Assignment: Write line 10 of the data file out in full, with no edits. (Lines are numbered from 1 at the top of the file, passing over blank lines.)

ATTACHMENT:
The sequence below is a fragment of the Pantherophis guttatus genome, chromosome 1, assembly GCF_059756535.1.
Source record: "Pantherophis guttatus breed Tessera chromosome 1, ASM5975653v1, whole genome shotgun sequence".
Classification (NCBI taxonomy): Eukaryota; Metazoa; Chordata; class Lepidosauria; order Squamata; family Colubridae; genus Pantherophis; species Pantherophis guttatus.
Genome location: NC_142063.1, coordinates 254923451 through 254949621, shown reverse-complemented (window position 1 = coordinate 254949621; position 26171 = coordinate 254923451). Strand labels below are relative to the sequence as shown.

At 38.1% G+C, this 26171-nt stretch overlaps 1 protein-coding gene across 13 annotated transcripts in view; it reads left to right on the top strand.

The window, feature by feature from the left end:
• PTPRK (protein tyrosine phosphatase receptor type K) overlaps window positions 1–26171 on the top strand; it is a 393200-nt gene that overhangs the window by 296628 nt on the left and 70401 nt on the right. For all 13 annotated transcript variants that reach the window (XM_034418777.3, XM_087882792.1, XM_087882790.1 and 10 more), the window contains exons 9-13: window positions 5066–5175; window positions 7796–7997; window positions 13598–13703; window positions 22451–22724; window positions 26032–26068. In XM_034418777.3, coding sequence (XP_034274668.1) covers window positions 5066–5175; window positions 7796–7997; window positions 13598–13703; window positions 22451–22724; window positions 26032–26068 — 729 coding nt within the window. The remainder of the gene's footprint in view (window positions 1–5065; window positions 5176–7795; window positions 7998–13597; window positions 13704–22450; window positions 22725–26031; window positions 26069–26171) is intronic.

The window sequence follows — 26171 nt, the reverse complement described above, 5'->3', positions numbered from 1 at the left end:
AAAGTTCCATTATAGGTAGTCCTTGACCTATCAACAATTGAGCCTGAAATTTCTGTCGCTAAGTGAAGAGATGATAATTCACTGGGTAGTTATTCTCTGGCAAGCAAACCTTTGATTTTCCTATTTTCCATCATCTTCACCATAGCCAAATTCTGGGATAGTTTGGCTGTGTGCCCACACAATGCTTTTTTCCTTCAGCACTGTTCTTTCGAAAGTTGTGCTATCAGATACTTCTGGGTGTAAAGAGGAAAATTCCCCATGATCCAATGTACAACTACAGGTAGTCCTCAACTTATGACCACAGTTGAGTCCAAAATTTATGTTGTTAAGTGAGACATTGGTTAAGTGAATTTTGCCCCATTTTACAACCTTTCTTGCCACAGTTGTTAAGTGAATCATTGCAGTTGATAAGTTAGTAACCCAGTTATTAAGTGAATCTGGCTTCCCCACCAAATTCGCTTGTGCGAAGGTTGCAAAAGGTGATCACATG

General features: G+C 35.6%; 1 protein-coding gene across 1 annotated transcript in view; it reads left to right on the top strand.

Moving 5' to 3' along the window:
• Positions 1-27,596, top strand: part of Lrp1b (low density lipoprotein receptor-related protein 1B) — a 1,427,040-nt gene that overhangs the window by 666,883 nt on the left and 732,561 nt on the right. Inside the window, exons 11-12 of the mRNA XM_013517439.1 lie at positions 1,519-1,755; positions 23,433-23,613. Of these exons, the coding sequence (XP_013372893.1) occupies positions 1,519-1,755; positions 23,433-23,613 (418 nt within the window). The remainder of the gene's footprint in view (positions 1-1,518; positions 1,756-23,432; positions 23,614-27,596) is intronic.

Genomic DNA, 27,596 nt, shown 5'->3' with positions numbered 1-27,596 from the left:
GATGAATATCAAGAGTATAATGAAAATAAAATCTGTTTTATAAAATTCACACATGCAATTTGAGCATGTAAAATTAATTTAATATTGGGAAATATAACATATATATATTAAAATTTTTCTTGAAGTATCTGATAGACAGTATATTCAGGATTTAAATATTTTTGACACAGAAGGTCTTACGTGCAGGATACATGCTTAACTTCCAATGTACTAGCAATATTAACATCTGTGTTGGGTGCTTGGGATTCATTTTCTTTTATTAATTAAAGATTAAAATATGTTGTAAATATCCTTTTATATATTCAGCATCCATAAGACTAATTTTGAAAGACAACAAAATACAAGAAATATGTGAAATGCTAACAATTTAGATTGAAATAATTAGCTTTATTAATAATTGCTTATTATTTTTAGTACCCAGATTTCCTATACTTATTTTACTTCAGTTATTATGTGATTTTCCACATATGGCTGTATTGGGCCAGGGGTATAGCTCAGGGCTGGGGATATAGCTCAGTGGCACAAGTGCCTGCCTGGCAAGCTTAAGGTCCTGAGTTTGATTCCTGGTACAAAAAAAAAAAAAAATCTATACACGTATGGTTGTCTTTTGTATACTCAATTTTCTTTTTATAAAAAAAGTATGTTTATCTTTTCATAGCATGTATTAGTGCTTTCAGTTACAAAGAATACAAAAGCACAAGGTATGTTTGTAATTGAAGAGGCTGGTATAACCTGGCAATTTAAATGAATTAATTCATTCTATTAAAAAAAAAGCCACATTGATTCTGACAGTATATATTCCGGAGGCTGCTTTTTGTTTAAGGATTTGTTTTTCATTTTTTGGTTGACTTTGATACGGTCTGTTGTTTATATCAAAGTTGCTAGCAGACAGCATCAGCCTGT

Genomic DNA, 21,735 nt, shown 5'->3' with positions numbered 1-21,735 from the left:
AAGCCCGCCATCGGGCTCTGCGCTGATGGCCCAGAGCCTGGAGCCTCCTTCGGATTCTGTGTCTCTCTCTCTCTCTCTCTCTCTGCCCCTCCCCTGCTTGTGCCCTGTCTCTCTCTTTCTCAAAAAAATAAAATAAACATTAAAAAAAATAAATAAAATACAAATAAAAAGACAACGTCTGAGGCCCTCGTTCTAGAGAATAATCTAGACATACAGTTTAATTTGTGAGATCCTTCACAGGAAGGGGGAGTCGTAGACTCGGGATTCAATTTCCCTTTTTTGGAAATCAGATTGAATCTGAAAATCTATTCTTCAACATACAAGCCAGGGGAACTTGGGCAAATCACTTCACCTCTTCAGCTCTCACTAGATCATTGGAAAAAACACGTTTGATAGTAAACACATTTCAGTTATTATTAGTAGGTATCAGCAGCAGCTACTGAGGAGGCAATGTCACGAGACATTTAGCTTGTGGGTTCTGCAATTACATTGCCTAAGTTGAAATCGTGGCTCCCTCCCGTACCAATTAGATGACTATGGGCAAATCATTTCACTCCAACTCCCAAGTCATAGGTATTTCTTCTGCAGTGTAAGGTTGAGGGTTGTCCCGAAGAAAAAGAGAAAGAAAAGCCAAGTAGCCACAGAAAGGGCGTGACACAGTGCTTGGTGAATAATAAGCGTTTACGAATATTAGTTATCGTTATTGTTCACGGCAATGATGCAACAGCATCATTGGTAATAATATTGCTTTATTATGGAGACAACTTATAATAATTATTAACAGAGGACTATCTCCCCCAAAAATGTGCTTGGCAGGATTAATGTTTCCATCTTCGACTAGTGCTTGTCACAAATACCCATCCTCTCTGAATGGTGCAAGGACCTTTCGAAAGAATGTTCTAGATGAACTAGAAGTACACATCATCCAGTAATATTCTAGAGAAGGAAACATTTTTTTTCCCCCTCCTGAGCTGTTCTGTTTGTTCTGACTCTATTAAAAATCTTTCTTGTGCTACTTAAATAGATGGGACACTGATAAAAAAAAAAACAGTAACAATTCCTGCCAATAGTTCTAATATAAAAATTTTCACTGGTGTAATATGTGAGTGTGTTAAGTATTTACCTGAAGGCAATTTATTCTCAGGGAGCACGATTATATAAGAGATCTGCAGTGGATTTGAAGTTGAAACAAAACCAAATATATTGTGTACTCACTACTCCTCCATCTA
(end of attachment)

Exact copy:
General features: G+C 35.6%; 1 protein-coding gene across 1 annotated transcript in view; it reads left to right on the top strand.